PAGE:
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'Futures' is now for 5 rising prospects

Hard work in Minor Leagues paid off for previously under-the-radar players

As always, the SiriusXM All-Star Futures Game will feature many of baseball's most exciting Minor League talents. Slated for July 12 at Cincinnati's Great American Ball Park, the showcase will include the game's top pitching prospect (Nationals right-hander Lucas Giolito), a dazzling all-around shortstop (Philadelphia's J.P. Crawford) and the No. 1 overall pick in the 2013 Draft (Astros righty Mark Appel).

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In addition to putting the prospect elite in front of a national audience, the Futures Game also will serve as a coming-out party for players who have significantly boosted their stock in the first half of 2015. Here are five such prospects, none of whom made's preseason Top 100 list:

Braves SS Ozhaino Albies
Signed for $350,000 out of Curacao in 2013, Albies isn't the most physical player at 5-foot-9 and 150 pounds, but he excels on both sides of the ball. He won the Rookie-level Appalachian League batting title (.356) in his pro debut last year and is leading the Class A South Atlantic League (.322) this year in his first taste of full-season ball. Albies won't hit for much power, but he's a switch-hitter with advanced on-base skills and the plus-plus speed to steal plenty of bases.

Albies has the range and arm strength to stay at shortstop, though dislodging Andrelton Simmons in Atlanta may be a tall task. He is reminiscent of fellow Braves farmhand Jose Peraza, who already has moved to second base and should reach the big leagues in the near future.

Astros 2B/OF Tony Kemp
The 5-foot-6 Kemp was the Southeastern Conference Player of the Year in 2013, but he lasted until the fifth round of the Draft. The Astros have no prejudice against short second basemen -- see Jose Altuve -- and now have Kemp knocking on the door of the Majors. He's leading the Minors in on-base percentage (.449) and providing a dash of pop (13 extra-base hits) and plus speed (21 steals) to his average (.357).

Kemp began his college career at Vanderbilt as an outfielder and has been getting more time there in Triple-A, because Altuve isn't going anywhere. Kemp is a fringy defender at second base, but his below-average arm is less of a liability in left or center field.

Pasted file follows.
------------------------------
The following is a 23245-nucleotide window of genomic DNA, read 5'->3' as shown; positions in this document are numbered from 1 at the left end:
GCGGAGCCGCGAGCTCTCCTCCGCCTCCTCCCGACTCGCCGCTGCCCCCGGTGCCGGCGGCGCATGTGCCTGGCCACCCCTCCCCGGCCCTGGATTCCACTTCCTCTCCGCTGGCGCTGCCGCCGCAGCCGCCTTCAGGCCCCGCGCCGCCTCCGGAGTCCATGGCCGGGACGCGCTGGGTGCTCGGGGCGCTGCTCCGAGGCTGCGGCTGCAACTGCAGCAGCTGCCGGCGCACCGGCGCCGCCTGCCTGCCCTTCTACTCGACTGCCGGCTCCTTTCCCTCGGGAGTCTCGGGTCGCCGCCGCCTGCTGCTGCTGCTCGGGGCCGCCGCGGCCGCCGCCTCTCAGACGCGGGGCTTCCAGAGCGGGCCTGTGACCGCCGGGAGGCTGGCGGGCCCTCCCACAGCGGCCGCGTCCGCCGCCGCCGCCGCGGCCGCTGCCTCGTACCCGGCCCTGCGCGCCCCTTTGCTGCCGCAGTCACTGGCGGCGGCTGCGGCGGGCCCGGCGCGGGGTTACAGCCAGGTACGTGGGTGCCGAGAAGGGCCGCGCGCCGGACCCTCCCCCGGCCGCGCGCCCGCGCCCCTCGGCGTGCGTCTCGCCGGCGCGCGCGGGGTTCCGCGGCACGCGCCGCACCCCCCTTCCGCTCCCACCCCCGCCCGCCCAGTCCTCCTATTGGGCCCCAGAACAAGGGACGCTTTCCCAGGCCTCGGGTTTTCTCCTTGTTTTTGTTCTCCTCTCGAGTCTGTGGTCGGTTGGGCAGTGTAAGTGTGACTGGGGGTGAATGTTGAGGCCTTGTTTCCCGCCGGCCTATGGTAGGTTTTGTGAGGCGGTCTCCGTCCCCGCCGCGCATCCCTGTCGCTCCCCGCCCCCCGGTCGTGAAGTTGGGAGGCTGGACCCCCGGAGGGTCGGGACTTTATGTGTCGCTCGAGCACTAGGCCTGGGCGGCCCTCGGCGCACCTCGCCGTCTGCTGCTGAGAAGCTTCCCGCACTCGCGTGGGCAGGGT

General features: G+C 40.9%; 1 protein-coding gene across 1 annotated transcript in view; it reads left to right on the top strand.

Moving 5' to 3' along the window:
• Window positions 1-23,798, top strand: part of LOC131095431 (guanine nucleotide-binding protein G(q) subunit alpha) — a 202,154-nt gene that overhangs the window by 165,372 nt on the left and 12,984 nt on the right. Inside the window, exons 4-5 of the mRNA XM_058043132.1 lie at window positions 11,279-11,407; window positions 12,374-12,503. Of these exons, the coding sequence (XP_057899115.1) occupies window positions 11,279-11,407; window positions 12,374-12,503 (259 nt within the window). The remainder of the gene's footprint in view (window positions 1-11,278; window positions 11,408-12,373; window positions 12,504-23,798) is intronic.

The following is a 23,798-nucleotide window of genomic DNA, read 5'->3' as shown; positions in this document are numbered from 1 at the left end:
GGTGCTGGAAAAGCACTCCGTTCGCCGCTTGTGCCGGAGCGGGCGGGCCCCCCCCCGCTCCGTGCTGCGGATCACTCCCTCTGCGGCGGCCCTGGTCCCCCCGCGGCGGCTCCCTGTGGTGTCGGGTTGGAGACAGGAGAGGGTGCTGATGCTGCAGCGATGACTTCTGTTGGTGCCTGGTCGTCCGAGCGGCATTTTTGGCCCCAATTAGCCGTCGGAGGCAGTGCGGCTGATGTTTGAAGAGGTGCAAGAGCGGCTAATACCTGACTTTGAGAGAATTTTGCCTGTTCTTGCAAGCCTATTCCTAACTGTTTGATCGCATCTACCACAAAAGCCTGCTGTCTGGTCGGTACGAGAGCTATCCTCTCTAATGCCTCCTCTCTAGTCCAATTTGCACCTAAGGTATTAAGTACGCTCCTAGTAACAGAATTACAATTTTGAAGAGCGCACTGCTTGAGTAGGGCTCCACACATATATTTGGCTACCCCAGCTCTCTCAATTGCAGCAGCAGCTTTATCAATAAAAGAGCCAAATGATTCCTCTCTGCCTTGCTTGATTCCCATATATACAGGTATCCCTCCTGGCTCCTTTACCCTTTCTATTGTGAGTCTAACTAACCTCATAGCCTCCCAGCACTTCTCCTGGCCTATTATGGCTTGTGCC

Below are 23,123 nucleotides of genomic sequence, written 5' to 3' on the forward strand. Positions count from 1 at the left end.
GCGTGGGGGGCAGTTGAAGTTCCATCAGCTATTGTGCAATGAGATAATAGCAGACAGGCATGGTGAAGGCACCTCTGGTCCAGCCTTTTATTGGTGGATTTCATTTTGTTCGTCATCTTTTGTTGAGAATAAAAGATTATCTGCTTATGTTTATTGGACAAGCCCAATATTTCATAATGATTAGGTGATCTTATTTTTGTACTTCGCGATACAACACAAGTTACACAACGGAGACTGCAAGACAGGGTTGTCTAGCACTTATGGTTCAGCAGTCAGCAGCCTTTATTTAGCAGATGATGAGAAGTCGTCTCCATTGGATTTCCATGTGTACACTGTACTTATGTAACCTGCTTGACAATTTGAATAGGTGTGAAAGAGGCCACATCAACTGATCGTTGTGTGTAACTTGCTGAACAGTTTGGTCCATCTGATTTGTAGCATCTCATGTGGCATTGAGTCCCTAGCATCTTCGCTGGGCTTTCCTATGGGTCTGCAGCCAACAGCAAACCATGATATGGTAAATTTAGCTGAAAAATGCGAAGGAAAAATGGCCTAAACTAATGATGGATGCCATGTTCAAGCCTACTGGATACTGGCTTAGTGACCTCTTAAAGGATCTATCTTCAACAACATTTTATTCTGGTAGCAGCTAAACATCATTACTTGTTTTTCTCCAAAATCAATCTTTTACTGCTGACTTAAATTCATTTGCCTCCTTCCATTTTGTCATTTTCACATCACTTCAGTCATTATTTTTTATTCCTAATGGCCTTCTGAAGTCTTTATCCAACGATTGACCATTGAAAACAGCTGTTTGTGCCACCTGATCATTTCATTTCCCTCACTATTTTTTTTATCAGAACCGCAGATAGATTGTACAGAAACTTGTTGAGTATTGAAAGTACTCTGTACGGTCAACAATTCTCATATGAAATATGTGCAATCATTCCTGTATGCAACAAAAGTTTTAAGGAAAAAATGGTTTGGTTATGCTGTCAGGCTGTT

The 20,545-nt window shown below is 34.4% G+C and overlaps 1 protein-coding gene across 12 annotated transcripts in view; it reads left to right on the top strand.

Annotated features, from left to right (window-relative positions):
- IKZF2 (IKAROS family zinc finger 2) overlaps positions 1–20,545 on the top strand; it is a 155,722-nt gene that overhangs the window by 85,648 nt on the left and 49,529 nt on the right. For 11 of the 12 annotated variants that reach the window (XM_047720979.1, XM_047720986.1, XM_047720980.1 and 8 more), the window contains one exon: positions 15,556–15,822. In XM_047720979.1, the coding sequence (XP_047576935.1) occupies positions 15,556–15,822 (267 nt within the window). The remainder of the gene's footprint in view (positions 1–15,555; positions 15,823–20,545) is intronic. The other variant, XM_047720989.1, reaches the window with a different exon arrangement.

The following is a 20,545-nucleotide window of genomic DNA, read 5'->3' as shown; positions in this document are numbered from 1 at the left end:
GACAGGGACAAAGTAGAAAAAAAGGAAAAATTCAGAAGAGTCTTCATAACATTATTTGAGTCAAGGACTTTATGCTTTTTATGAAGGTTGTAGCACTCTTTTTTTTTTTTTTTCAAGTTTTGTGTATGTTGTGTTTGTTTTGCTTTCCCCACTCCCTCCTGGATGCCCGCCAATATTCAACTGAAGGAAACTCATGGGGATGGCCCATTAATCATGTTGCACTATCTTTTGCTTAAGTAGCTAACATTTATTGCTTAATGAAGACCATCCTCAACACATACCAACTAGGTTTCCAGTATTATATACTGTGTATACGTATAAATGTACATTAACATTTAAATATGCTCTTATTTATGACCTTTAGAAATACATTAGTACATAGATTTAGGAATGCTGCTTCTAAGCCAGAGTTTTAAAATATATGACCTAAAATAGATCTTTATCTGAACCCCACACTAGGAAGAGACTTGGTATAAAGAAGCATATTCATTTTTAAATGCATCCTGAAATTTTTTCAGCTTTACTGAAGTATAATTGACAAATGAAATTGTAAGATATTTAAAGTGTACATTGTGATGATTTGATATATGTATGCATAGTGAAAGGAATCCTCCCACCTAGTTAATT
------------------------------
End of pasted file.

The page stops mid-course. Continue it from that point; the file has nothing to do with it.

Padres RHP Colin Rea
After pitching for three colleges in three seasons, Rea joined the Padres as a 12th-round pick out of Indiana State in 2011. He had middling success as a pro until this year, when his stuff suddenly took a leap forward. Rea missed a month with back spasms, but he hasn't allowed a run in three starts since returning and now leads the Minors with a 1.06 ERA.

Rea has added velocity to his fastball, sitting in the low 90s, reaching 96 mph and carrying deeper into his starts. He also has an upper-80s cutter that can miss bats, as well as a curveball that he's throwing harder now. Rea's command and control also have improved, as evidenced by his 55/11 K/BB ratio in 68 Double-A innings.

Cardinals RHP Alex Reyes
Reyes spent his high school junior season as a third baseman in New Jersey, then decided to go to the Dominican Republic to live with his grandmother and concentrate on baseball full time. The move paid off as his arm strength on the mound got him noticed, and the Cardinals signed him for $950,000 in 2012. Three years later, Reyes may hit 100 mph more regularly than any starter in the Minors.

Reyes usually operates in the mid-90s with his heater and backs it up with a power curveball that's also tough to handle. Though he still needs to refine his changeup and command, but he has the makings of a true front-line starter. Reyes leads the Minors with an average of 13.4 strikeouts per nine innings.

Rays LHP Blake Snell
Tampa Bay had a record 10 picks before the start of the second round in 2011, yet has little to show from that bounty so far. That may be about to change with Snell, a supplemental first-rounder who was the Rays' seventh choice in that Draft. He opened this year with 46 1/3 straight scoreless innings and ranks second in the Minors behind Rea with a 1.22 ERA.

More important than his gaudy stats, Snell has the stuff to back them up. He has a 93-95 mph fastball that can creep into the upper 90s, and both his curveball and changeup grade as plus pitches when at their best. Snell still needs to throw more strikes, but it's extremely difficult to square up his pitches.

Jim Callis is a reporter for and writes a blog, Callis' Corner. Follow @jimcallisMLB on Twitter.